To introduce my students to the writing of pop culture critic Chuck Klosterman—last night’s featured writer in Lenoir-Rhyne’s Visiting Writers Series—I assigned “My Zombie, Myself: Why Modern Life Feels Rather Undead.” Of the dozens of columns and essays of Klosterman’s I could have assigned, I chose his commentary on zombies in part because of the continuing popularity of zombies in general, and in particular the comic-book-turned-TV series The Walking Dead, now joined on AMC by its prequel, Fear the Walking Dead. I also chose “My Zombie, Myself” because it’s a well-constructed argument, one that makes the same moves that we make in academic writing.

In class on Wednesday, my students collaboratively examined “My Zombie, Myself,” identified its components, and summarized the essay’s argument with their answers to these questions:

  1. What is the standard view of zombies?
  2. What is Klosterman’s claim about them?
  3. What is Klosterman’s support for his claim?
  4. What naysayers or counterargument does Klosterman address?
  5. What does Klosterman write to convey why it matters? (Who cares why zombies are the monster of the moment?)

As the students in my 8 a.m. class collaboratively composed their summaries, I drafted this one of my own:

In ‘My Zombie, Myself: Why Modern Life Feels Rather Undead,’ Chuck Klosterman challenges the standard view that the monster of the moment personifies our unconscious fears, claiming instead that battling the undead provides us with an allegory for our daily lives. In Klosterman’s words, ‘[t]he principal downside to any zombie  attack is that the zombies will never stop coming; the principal downside to life is that you will never be finished with whatever it is that you do.’ To those who contend that zombies have merely replaced vampires as the current it-monster, Klosterman says their argument is deceptive.  He maintains that the Twilight series isn’t about vampires but about ‘nostalgia for teenage chastity, the attractiveness of its film cast and the fact that contemporary fiction consumers tend to prefer long serialized novels that can be read rapidly.’ Klosterman reminds us that our zombie fixation matters because they “come at us endlessly (and thoughtlessly),” like all of the annoyances of life, but we can manage them.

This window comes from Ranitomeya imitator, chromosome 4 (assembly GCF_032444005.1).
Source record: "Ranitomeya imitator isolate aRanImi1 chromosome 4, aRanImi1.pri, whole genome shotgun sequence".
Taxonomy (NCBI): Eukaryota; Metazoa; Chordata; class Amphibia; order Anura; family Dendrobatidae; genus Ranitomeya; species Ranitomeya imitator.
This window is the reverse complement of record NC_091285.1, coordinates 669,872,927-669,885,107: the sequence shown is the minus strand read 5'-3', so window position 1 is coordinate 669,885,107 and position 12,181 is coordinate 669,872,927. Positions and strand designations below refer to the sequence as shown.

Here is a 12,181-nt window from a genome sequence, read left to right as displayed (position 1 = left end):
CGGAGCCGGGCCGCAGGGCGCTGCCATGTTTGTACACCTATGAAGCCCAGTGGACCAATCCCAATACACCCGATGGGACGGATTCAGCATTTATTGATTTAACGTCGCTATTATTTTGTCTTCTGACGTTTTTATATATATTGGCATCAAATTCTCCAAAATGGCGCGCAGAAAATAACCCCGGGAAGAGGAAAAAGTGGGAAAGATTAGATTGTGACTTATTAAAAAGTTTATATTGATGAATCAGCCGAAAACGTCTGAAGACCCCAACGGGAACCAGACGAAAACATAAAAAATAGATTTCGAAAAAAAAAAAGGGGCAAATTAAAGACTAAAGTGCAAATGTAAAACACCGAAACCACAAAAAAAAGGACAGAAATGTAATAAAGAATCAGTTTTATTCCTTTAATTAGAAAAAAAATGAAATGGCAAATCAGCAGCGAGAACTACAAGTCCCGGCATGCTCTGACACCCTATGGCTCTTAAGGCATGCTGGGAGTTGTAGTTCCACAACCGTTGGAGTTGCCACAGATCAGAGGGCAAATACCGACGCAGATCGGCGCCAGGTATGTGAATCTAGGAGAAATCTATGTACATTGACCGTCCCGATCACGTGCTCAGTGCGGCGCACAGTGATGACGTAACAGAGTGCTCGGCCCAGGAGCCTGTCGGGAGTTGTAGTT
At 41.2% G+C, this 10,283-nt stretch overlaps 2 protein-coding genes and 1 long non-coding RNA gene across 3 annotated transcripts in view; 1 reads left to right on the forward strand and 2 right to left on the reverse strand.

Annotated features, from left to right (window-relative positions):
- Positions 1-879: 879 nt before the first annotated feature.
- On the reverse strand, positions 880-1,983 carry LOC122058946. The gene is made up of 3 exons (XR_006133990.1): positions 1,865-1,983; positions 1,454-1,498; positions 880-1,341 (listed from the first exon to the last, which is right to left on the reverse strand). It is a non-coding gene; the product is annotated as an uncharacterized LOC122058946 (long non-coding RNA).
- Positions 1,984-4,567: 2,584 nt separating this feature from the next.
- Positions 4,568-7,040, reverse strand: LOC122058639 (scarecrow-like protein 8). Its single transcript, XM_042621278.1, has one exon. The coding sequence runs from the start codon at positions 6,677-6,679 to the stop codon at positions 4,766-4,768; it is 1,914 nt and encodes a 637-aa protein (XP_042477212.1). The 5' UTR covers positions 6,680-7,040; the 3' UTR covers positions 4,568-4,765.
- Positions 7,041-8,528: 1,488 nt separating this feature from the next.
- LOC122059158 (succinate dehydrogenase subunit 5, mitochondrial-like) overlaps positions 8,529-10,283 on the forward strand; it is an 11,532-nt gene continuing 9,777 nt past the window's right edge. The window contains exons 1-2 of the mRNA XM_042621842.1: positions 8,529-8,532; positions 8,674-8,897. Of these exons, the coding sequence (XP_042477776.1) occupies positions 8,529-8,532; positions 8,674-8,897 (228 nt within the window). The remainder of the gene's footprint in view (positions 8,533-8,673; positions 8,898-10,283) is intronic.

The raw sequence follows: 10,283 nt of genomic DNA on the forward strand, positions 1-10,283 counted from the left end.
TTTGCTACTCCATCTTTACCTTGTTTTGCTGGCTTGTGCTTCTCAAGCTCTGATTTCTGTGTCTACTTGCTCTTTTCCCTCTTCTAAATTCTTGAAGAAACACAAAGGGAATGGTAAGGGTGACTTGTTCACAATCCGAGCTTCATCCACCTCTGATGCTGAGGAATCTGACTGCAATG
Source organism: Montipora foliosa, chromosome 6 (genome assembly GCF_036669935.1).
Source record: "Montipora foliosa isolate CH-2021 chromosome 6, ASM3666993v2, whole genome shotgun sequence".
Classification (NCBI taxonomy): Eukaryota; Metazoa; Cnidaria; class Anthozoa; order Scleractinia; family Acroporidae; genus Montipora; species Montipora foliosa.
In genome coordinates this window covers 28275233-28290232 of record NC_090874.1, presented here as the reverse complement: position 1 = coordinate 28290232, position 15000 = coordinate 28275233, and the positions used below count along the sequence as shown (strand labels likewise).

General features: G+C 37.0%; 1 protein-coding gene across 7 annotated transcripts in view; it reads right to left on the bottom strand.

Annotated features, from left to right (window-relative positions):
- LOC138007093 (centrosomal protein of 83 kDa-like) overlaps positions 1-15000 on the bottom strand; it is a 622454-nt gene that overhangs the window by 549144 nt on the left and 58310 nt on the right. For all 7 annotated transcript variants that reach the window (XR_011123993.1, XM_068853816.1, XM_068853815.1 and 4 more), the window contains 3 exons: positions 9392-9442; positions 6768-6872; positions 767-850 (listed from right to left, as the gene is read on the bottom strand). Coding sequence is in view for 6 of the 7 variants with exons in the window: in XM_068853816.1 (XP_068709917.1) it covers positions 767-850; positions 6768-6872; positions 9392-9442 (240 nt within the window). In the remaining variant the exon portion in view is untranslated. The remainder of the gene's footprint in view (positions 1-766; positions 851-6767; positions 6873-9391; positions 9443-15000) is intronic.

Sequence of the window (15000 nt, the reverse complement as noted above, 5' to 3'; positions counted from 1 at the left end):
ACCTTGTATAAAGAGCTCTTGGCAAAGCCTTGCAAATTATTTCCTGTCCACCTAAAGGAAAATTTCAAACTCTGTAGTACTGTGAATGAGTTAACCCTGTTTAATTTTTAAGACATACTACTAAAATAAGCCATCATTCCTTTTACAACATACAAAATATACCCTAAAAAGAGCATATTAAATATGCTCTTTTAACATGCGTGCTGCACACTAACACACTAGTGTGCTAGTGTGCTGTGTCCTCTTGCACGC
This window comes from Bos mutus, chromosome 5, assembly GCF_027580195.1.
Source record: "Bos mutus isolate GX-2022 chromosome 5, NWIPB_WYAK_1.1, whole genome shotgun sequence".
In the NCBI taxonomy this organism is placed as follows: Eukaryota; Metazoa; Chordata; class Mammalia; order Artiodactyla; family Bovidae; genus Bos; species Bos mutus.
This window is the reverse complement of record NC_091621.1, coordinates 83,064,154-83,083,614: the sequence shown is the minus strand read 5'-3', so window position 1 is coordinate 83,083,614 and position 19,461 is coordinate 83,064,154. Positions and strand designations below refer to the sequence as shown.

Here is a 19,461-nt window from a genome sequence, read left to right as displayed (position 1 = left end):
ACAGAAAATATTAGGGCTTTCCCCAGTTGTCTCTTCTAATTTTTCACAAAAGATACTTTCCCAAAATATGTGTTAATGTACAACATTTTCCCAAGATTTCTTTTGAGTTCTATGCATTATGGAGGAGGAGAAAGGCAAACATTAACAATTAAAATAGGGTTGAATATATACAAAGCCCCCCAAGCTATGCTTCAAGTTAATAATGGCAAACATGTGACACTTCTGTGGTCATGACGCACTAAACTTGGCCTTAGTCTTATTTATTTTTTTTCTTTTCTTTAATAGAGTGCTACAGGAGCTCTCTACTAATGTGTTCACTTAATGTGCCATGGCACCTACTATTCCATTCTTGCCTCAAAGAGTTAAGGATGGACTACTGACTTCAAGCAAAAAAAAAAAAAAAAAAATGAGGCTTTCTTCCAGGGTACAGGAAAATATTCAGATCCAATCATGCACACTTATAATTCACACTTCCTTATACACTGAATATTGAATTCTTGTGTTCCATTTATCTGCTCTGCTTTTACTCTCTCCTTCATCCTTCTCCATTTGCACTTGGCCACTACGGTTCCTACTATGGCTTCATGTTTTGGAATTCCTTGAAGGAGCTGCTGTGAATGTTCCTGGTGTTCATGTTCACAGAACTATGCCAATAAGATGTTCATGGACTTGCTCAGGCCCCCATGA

Last night I was reminded of Klosterman’s claim about the popularity of zombies—how they’re an allegory for our daily lives—when interviewer Mike Collins, host of WFAE’s Charlotte Talks, asked him about the continuing popularity of the reality show Survivor. In response to Collins’ question—why is it still so popular after so many years?—Klosterman said that what you see over and over in Survivor is the elimination of the oldest and the weakest first, then you see the elimination of the strongest, the contestants who are perceived as the biggest threats. What Survivor really rewards is mediocrity, Klosterman said, and that’s something that we see in our own lives.

Near the end of the interview—which covered topics ranging from Klosterman’s childhood in North Dakota, to his work at ESPN and Spin, to his interviews with Taylor Swift and Tom Brady, to the presidential candidates—Klosterman spoke about his writing process. I think that most writers come up with a thesis and then write about it, he said. What I do is write about what interests me and then look for a thesis.

Klosterman’s method is far more common than he realizes. It’s the one I use, and the one I encourage my students to use when their assignments give them the opportunity to see their interests “through academic eyes” (Laff qtd. in Graff 250).

Works Cited

Graff, Gerald. “Hidden Intellectualism.” “They Say/I Say”: The Moves That Matter in Academic Writing. Eds. Gerald Graff and Cathy Birkenstein. 3rd ed. New York: Norton, 2014. 244-51. Print.

Klosterman, Chuck. “My Zombie, Myself: Why Modern Life Feels Rather Undead.” The New York Times. The New York Times, 3 Dec. 2010. Web. 11 Nov. 2015.